Skip to main content

Kennedy School Review

Topic / Politics

Adventures in Presidential History


As the nation celebrates Presidents’ Day and students nationwide enjoy the long weekend, this holiday is a time to reflect on the nation’s highest office. U.S. Presidential history is rife with stories of political intrigue, personal triumph, and leadership in turbulent times. Yet while some presidents are carved into mountains or enshrined on our currency, others are often passed over in our collective memory. Even for our more well-known presidents, reflecting on episodes that are glossed over in history books can help us learn lessons for our present and our future—particularly reminding us that each of these men, despite their great responsibilities and powers, were eminently human.

With that in mind, I offer you the following life lessons drawn from the triumphs and travails of the men who bore the title of Commander in Chief:

  • Don’t skinny dip in the Potomac (or at least guard your clothes): The sixth President, John Quincy Adams, reportedly learned this lesson the hard way when he went on one of his early morning swims in the Potomac River. A reporter, Anne Royall, came upon the President’s clothes and would not return them unless he granted her an interview.
  • Plan for the unexpected: John Tyler, our tenth President, was touring the USS Princeton on February 28, 1844.  Tyler, serving his term without a vice president, was aboard the ship to showcase the engineering of the warship and its advanced weaponry. While the President was below deck, chaos erupted above when the ship’s guns misfired, resulting in an explosion that killed two of Tyler’s Cabinet Members, including his Secretary of State. The disaster also injured a Senator and left several other fatalities in its wake.
  • Guard your moustache: Presidents have much to worry about, with issues ranging from the American economy and the politics of the day to their personal health. In Grover Cleveland’s case, he believed a cancerous tumour on the roof of his mouth could send the country into a panic of the financial variety. In secret operations on a moving boat, a team of medical professionals excised a portion of the President’s jaw to remove the diseased growth. Cleveland was fitted with a prosthetic, without which his voice was altered. Kept under wraps for decades, the operations achieved the President’s goals—removing the tumor, leaving no visible scars, and avoiding any damage to Cleveland’s signature moustache.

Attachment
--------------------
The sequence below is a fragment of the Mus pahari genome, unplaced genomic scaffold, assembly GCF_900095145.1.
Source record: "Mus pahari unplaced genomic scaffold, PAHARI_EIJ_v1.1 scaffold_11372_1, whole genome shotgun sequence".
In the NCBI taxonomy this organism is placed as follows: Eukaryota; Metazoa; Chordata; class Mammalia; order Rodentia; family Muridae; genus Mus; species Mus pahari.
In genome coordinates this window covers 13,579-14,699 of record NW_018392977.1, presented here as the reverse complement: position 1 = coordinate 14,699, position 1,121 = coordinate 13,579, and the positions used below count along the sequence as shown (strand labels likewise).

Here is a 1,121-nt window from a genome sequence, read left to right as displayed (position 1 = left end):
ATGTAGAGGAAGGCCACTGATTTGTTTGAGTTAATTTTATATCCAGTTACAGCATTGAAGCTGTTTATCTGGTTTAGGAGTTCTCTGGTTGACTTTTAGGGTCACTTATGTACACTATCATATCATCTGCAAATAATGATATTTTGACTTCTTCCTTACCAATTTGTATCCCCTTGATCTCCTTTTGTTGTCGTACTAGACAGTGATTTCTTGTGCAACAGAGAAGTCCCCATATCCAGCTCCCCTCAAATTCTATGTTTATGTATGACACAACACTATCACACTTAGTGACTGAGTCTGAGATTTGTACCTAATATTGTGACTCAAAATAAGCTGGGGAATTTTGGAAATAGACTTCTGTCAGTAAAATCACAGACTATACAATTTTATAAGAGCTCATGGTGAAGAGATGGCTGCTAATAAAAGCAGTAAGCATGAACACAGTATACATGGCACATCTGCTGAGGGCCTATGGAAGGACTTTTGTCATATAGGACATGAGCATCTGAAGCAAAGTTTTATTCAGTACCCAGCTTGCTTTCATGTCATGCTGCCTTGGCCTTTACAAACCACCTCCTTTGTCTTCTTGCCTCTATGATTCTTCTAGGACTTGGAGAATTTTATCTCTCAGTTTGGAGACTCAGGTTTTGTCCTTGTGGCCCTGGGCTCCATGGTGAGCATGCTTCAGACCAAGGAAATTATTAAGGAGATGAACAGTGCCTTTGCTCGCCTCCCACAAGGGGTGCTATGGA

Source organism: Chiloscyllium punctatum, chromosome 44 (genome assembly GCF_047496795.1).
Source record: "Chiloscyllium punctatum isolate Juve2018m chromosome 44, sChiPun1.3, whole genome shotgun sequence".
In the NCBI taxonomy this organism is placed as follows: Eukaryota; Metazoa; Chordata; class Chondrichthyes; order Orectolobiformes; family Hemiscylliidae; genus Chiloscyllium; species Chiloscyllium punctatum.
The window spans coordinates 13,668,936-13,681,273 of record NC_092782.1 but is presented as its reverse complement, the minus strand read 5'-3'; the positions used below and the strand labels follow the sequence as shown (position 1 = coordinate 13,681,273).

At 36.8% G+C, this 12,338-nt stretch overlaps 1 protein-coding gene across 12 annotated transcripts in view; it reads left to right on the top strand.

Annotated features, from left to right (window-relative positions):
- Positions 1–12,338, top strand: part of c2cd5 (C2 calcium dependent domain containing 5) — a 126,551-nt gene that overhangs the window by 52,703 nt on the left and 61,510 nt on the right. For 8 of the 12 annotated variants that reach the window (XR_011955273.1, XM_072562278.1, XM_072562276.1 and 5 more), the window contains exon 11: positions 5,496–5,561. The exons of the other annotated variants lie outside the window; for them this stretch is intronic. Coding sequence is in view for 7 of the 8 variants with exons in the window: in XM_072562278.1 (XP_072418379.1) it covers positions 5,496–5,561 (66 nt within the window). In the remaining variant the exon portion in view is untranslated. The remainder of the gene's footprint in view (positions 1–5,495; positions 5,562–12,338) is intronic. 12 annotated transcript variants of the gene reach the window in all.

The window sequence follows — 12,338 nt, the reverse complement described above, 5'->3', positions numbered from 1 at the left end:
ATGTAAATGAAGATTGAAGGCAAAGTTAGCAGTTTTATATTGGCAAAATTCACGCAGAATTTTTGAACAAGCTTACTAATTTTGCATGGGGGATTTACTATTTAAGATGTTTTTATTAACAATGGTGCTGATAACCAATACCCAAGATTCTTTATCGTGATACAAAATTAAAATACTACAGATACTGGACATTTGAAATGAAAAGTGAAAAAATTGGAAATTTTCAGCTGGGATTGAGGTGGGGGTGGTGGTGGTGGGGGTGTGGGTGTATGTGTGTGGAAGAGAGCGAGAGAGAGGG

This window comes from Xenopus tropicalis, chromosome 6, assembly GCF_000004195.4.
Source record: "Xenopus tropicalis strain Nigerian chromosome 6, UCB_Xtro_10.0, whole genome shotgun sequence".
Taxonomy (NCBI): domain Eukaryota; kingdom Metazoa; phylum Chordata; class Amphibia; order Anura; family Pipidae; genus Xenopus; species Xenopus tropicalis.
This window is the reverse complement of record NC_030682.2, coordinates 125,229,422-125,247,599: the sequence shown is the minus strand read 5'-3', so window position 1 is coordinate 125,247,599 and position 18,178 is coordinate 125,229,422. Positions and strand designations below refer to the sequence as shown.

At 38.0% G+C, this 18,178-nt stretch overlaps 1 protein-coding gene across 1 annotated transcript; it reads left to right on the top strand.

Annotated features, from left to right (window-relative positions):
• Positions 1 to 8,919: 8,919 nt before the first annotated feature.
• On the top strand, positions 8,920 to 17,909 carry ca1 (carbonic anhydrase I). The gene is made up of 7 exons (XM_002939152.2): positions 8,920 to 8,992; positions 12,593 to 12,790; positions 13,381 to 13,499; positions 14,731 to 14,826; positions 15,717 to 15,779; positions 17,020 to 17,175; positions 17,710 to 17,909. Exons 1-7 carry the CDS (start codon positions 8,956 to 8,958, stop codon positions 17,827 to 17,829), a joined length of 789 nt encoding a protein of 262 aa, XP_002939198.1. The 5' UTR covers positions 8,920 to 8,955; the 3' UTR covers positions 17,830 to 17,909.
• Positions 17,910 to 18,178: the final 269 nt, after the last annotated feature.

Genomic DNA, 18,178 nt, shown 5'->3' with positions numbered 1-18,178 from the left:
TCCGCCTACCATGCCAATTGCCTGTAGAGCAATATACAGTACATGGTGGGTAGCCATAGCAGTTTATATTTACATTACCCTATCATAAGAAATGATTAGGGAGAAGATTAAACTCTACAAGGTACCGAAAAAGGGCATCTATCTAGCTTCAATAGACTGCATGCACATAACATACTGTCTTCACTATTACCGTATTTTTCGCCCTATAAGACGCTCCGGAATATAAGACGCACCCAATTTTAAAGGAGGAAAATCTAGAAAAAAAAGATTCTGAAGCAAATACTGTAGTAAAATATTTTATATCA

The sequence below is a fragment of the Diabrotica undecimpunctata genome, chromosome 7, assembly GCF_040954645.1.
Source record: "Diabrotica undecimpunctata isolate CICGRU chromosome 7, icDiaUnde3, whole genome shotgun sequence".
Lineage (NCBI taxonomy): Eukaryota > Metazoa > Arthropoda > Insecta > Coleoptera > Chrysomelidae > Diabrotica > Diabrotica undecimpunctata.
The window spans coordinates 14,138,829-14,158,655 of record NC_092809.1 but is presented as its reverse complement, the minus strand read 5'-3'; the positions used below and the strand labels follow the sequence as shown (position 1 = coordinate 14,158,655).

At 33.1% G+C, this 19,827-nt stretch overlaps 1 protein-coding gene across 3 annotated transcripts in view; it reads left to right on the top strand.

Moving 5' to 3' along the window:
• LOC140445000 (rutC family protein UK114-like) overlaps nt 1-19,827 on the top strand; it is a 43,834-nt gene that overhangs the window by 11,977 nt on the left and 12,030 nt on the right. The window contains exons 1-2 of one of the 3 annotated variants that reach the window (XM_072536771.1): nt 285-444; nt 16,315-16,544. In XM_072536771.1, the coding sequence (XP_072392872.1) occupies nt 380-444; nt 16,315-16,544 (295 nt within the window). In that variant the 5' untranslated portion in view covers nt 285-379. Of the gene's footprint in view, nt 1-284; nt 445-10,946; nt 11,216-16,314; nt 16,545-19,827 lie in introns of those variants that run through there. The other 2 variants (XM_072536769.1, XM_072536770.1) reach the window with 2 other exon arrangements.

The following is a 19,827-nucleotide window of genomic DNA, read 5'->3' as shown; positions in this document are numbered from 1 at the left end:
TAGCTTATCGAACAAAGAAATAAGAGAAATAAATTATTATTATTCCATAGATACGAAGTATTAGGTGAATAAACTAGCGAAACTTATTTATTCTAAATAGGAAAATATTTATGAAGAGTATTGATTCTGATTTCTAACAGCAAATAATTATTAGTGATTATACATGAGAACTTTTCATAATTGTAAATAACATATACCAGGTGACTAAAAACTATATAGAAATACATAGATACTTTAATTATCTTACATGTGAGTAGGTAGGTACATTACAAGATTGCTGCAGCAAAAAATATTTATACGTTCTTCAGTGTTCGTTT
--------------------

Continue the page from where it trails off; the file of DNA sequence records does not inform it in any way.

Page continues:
• Obey the speed limit: War hero Ulysses S. Grant was once pulled over and ticketed by D.C. police for speeding through Washington on his horse-drawn carriage. Unfortunately, Grant was undeterred by the experience and allegedly later ran over a young child’s foot with his coach.
  • Never stop exploring: Theodore Roosevelt’s vigor was the stuff of legend: strong as a “Bull Moose,” bravely charging up San Juan Hill in the Spanish-American War, and boxing while in office. This latter practice stopped in 1908, when a young military officer landed a punch to the Commander-in-Chief’s left eye that eventually left the President blind on that side. Even with this injury, Roosevelt refused to slow down. After his tenure in office, T.R. successfully navigated an uncharted river in Brazil. As Candace Millard wrote brilliantly, Roosevelt trekked down the thousand-mile “River of Doubt,” staring down starvation, rapids, and injury. In his honor, the Brazilian government later renamed the river Rio Roosevelt.



Tommy Tobin is a joint degree student at the Kennedy School and Georgetown Law. His article “Succeeding in Presidential Succession” was recently published by the journal White House Studies. At Stanford, Tommy researched presidential inability, disability, and vacancy issues with Professors Robert Dallek and David M. Kennedy.



Photo Source here.